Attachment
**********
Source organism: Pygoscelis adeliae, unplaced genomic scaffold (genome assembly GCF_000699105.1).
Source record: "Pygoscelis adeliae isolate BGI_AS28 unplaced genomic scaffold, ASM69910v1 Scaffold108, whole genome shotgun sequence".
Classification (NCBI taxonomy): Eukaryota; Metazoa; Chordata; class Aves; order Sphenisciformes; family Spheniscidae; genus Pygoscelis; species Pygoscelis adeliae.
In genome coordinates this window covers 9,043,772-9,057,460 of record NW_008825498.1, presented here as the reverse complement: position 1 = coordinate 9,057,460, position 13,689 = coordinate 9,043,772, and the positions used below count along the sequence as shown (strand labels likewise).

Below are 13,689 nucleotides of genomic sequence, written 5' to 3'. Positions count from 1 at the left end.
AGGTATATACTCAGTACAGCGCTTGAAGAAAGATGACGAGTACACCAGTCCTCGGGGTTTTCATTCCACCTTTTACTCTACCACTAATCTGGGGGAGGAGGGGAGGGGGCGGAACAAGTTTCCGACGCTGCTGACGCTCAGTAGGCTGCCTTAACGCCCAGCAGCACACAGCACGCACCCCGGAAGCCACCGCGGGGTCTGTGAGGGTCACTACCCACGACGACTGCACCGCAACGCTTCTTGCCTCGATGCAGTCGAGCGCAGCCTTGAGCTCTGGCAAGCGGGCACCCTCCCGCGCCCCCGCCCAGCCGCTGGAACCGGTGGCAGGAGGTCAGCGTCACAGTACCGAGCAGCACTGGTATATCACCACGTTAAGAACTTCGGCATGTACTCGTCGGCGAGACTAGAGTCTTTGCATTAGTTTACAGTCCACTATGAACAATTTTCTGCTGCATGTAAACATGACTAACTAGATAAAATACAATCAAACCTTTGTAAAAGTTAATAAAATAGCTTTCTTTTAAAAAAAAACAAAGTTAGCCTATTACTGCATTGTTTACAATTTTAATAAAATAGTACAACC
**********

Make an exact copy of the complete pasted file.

Source organism: Pygoscelis adeliae, unplaced genomic scaffold (genome assembly GCF_000699105.1).
Source record: "Pygoscelis adeliae isolate BGI_AS28 unplaced genomic scaffold, ASM69910v1 Scaffold108, whole genome shotgun sequence".
Classification (NCBI taxonomy): Eukaryota; Metazoa; Chordata; class Aves; order Sphenisciformes; family Spheniscidae; genus Pygoscelis; species Pygoscelis adeliae.
In genome coordinates this window covers 9,043,772-9,057,460 of record NW_008825498.1, presented here as the reverse complement: position 1 = coordinate 9,057,460, position 13,689 = coordinate 9,043,772, and the positions used below count along the sequence as shown (strand labels likewise).

Below are 13,689 nucleotides of genomic sequence, written 5' to 3'. Positions count from 1 at the left end.
AGGTATATACTCAGTACAGCGCTTGAAGAAAGATGACGAGTACACCAGTCCTCGGGGTTTTCATTCCACCTTTTACTCTACCACTAATCTGGGGGAGGAGGGGAGGGGGCGGAACAAGTTTCCGACGCTGCTGACGCTCAGTAGGCTGCCTTAACGCCCAGCAGCACACAGCACGCACCCCGGAAGCCACCGCGGGGTCTGTGAGGGTCACTACCCACGACGACTGCACCGCAACGCTTCTTGCCTCGATGCAGTCGAGCGCAGCCTTGAGCTCTGGCAAGCGGGCACCCTCCCGCGCCCCCGCCCAGCCGCTGGAACCGGTGGCAGGAGGTCAGCGTCACAGTACCGAGCAGCACTGGTATATCACCACGTTAAGAACTTCGGCATGTACTCGTCGGCGAGACTAGAGTCTTTGCATTAGTTTACAGTCCACTATGAACAATTTTCTGCTGCATGTAAACATGACTAACTAGATAAAATACAATCAAACCTTTGTAAAAGTTAATAAAATAGCTTTCTTTTAAAAAAAAACAAAGTTAGCCTATTACTGCATTGTTTACAATTTTAATAAAATAGTACAACC